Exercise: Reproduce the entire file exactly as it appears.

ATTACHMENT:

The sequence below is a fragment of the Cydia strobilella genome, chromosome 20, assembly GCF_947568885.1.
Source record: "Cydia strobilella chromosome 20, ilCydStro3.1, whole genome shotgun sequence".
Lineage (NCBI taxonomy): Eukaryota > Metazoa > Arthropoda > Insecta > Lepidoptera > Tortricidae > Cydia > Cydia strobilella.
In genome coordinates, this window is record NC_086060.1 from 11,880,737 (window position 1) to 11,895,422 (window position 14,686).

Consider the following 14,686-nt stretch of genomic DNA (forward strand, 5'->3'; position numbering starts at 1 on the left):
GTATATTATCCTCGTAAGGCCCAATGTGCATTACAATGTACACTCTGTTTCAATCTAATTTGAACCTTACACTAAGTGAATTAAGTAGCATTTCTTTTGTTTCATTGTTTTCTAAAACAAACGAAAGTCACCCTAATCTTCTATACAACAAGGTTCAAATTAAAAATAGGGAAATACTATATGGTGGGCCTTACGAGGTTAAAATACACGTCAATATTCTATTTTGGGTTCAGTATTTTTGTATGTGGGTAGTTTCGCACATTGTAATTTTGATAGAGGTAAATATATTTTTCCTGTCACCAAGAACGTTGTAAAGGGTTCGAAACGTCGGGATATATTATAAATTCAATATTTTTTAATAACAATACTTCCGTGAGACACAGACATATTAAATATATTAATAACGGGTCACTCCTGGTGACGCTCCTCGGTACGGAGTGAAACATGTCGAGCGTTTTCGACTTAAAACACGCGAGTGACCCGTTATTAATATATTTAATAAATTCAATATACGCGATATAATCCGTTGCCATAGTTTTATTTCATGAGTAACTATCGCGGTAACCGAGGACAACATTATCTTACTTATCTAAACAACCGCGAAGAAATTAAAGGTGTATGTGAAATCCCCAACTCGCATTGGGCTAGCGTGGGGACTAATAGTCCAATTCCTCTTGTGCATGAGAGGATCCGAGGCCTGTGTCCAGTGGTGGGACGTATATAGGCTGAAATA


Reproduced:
The sequence below is a fragment of the Cydia strobilella genome, chromosome 20, assembly GCF_947568885.1.
Source record: "Cydia strobilella chromosome 20, ilCydStro3.1, whole genome shotgun sequence".
Lineage (NCBI taxonomy): Eukaryota > Metazoa > Arthropoda > Insecta > Lepidoptera > Tortricidae > Cydia > Cydia strobilella.
In genome coordinates, this window is record NC_086060.1 from 11,880,737 (window position 1) to 11,895,422 (window position 14,686).

Consider the following 14,686-nt stretch of genomic DNA (forward strand, 5'->3'; position numbering starts at 1 on the left):
GTATATTATCCTCGTAAGGCCCAATGTGCATTACAATGTACACTCTGTTTCAATCTAATTTGAACCTTACACTAAGTGAATTAAGTAGCATTTCTTTTGTTTCATTGTTTTCTAAAACAAACGAAAGTCACCCTAATCTTCTATACAACAAGGTTCAAATTAAAAATAGGGAAATACTATATGGTGGGCCTTACGAGGTTAAAATACACGTCAATATTCTATTTTGGGTTCAGTATTTTTGTATGTGGGTAGTTTCGCACATTGTAATTTTGATAGAGGTAAATATATTTTTCCTGTCACCAAGAACGTTGTAAAGGGTTCGAAACGTCGGGATATATTATAAATTCAATATTTTTTAATAACAATACTTCCGTGAGACACAGACATATTAAATATATTAATAACGGGTCACTCCTGGTGACGCTCCTCGGTACGGAGTGAAACATGTCGAGCGTTTTCGACTTAAAACACGCGAGTGACCCGTTATTAATATATTTAATAAATTCAATATACGCGATATAATCCGTTGCCATAGTTTTATTTCATGAGTAACTATCGCGGTAACCGAGGACAACATTATCTTACTTATCTAAACAACCGCGAAGAAATTAAAGGTGTATGTGAAATCCCCAACTCGCATTGGGCTAGCGTGGGGACTAATAGTCCAATTCCTCTTGTGCATGAGAGGATCCGAGGCCTGTGTCCAGTGGTGGGACGTATATAGGCTGAAATA